I say within reason because the plants need that total darkness period, which most authors suggest is around 10 hours daily. This is complete darkness, no daylight and no room lights. The fish also need this to rest up their systems. The usual siesta period is recommended to be 2-4 hours, with 5 hours minimum of light on either side. Which leaves 9-10 hours for the total darkness.

Kym's point about the effect of mini-days on fish is something that I worry about, and so far I have not found any reliable data. I have refrained from trying a "siesta" approach myself for this very reason. My fish are first, the plants are second, so I will not adjust something that may be acceptable to the plants when there is even a slight chance that the fish will be negatively affected. One must remember than many of those who advocate a siesta method are primarily plant-oriented hobbyists.

Byron.

Byron Hosking, BMus, MA
Vancouver, BC, Canada

The aquarist is one who must learn the ways of the biologist, the chemist, and the veterinarian. [unknown source]

Something we all need to remember: The fish you've acquired was quite happy not being owned by you, minding its own business. If youíre going to take it under your wing then youíre responsible for it. Every aspect of its life is under your control, from water quality and temperature to swimming space. [Nathan Hill in PFK]
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post #5 of 7 Old 01-24-2011, 12:34 PM Thread Starter
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Ok so I should just keep it as is now which is on at 4:00pm then off at 1:00 which is 9 hours of light is that ok?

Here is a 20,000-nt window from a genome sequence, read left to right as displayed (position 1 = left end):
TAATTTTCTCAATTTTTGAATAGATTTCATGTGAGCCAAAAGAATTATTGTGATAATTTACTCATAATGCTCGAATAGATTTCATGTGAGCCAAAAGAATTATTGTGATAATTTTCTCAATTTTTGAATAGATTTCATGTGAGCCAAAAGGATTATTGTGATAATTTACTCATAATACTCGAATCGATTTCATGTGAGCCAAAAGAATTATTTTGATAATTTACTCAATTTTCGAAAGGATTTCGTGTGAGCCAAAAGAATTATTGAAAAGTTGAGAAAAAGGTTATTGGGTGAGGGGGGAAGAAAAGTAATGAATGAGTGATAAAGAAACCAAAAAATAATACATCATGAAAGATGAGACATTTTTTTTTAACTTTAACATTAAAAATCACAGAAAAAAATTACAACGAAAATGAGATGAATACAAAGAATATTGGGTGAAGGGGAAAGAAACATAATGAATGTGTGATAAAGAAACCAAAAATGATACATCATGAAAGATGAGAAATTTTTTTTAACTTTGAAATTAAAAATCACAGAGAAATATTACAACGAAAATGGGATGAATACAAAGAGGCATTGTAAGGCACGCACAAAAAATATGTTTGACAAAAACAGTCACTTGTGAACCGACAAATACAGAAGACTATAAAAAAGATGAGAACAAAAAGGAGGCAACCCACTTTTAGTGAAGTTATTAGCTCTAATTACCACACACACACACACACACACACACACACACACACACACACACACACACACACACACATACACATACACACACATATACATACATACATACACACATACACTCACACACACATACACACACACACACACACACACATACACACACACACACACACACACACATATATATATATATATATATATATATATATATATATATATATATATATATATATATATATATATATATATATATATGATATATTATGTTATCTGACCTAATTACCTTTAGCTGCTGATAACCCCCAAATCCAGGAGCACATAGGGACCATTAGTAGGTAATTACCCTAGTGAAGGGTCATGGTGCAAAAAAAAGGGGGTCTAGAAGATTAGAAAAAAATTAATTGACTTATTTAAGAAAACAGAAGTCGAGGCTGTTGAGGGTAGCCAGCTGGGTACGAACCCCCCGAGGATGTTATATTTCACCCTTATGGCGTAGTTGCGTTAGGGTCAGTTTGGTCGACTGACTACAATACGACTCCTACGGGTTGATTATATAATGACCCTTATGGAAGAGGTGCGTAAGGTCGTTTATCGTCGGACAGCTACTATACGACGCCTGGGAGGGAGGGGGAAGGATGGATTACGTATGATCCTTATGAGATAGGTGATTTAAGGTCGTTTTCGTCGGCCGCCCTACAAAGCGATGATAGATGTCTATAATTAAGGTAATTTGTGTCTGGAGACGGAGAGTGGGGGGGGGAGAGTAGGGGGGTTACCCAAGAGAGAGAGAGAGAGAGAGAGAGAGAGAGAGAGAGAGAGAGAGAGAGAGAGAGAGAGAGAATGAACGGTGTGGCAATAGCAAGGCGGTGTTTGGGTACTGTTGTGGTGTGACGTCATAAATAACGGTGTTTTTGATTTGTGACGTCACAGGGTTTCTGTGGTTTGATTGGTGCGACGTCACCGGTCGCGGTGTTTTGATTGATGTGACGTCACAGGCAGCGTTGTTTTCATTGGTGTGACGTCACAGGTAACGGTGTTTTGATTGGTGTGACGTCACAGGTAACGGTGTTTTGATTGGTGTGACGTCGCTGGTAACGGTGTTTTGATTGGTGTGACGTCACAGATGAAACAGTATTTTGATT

Kindest Regards,
Amanda

Keeping fish its not a hobby it is a passion!

55 gallon, 44 gallon, one 20 gallon tank, three 10 gallon tanks, and a 2.5 gallon all with real plants.

I have MTS and there is no cure.

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post #6 of 7 Old 01-24-2011, 02:03 PM
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Ok so I should just keep it as is now which is on at 4:00pm then off at 1:00 which is 9 hours of light is that ok?
This should work, I am assuming there is complete darkness from 1 am until maybe 7 or 8 am, which though not a lot might be adequate. Remember, the fish only "rest" in total darkness. Once there is any daylight in the room, they become "active."

If this worries you, as it would me, I would adjust the light period to provide a bit more dark.

Byron Hosking, BMus, MA
Vancouver, BC, Canada

The aquarist is one who must learn the ways of the biologist, the chemist, and the veterinarian. [unknown source]

Something we all need to remember: The fish you've acquired was quite happy not being owned by you, minding its own business. If youíre going to take it under your wing then youíre responsible for it. Every aspect of its life is under your control, from water quality and temperature to swimming space. [Nathan Hill in PFK]
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post #7 of 7 Old 01-24-2011, 02:14 PM Thread Starter
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This should work, I am assuming there is complete darkness from 1 am until maybe 7 or 8 am, which though not a lot might be adequate. Remember, the fish only "rest" in total darkness. Once there is any daylight in the room, they become "active."
It is dark were they are until about 7:30.

If this worries you, as it would me, I would adjust the light period to provide a bit more dark.